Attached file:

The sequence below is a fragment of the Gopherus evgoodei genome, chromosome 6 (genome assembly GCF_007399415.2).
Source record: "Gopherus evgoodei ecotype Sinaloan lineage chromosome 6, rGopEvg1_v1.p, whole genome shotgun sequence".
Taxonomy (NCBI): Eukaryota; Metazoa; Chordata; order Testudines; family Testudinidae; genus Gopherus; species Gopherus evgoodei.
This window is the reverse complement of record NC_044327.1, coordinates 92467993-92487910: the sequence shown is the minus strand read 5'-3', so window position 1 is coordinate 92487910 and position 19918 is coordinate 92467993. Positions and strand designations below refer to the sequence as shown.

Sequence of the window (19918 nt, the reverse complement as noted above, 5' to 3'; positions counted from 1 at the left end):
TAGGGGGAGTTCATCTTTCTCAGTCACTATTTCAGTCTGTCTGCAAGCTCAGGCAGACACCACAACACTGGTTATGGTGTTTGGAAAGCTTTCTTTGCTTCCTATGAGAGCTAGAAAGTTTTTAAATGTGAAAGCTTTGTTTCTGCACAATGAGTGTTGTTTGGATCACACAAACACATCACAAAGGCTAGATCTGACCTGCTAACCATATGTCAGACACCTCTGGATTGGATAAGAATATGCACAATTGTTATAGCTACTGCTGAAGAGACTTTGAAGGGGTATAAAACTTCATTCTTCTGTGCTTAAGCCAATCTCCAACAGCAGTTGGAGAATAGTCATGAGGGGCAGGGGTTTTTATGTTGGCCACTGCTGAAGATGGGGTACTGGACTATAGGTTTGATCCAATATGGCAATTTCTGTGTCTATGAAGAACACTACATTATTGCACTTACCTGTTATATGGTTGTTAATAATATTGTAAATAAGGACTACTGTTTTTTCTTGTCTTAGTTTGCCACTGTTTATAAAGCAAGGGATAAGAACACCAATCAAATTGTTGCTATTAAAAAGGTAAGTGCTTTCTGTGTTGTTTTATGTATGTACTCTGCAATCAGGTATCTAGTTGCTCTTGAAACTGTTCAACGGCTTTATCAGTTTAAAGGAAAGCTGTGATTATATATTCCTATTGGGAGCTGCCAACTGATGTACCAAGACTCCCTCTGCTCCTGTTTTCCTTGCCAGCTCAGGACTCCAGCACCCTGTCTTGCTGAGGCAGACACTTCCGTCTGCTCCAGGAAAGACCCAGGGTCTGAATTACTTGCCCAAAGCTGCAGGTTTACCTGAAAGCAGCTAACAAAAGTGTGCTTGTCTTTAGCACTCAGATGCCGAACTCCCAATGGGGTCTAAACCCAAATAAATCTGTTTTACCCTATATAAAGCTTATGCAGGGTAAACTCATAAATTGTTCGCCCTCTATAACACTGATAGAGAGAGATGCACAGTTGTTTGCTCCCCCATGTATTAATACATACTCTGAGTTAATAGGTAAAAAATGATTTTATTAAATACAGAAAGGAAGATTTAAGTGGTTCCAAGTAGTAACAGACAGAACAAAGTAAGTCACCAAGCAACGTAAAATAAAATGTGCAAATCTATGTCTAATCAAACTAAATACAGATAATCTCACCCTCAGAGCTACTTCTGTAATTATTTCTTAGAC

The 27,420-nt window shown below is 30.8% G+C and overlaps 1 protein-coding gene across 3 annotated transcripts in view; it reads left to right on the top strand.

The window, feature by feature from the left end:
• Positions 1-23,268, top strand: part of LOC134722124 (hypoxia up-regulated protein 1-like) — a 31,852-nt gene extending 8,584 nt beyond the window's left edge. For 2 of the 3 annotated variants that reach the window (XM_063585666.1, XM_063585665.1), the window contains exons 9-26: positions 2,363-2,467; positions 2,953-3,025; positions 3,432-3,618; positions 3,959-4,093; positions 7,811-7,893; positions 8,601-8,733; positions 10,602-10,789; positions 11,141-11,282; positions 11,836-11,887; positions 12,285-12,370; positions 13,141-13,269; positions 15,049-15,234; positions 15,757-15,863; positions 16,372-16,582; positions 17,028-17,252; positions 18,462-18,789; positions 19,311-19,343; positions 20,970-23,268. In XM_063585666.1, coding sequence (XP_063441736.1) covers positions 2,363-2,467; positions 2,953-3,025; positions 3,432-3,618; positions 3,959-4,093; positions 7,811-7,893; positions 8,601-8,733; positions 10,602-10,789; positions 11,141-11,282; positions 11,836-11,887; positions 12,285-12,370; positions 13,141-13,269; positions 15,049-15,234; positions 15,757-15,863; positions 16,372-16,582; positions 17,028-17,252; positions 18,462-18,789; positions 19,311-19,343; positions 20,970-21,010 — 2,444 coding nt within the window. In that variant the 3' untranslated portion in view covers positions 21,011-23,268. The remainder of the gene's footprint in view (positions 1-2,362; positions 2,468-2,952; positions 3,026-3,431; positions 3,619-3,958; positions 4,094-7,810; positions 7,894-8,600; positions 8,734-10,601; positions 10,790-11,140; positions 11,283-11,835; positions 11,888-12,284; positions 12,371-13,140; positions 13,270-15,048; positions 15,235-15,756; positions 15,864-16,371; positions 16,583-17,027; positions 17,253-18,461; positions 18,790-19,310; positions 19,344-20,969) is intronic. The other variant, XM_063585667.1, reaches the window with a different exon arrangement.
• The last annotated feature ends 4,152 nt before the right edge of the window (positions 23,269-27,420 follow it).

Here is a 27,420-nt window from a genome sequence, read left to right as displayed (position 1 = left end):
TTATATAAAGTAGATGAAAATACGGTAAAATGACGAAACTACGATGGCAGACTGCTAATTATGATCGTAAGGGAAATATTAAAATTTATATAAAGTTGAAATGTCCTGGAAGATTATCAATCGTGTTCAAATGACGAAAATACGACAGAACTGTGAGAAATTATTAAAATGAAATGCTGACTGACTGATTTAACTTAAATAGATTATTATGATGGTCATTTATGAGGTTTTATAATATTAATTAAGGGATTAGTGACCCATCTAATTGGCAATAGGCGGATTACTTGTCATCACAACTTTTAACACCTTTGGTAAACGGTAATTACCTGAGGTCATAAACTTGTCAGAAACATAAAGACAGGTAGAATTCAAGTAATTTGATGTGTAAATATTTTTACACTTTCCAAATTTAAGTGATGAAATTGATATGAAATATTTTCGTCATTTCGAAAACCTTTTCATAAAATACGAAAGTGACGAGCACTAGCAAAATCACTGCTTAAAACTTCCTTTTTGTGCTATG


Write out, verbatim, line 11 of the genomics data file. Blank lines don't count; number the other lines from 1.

Here is a 27,420-nt window from a genome sequence, read left to right as displayed (position 1 = left end):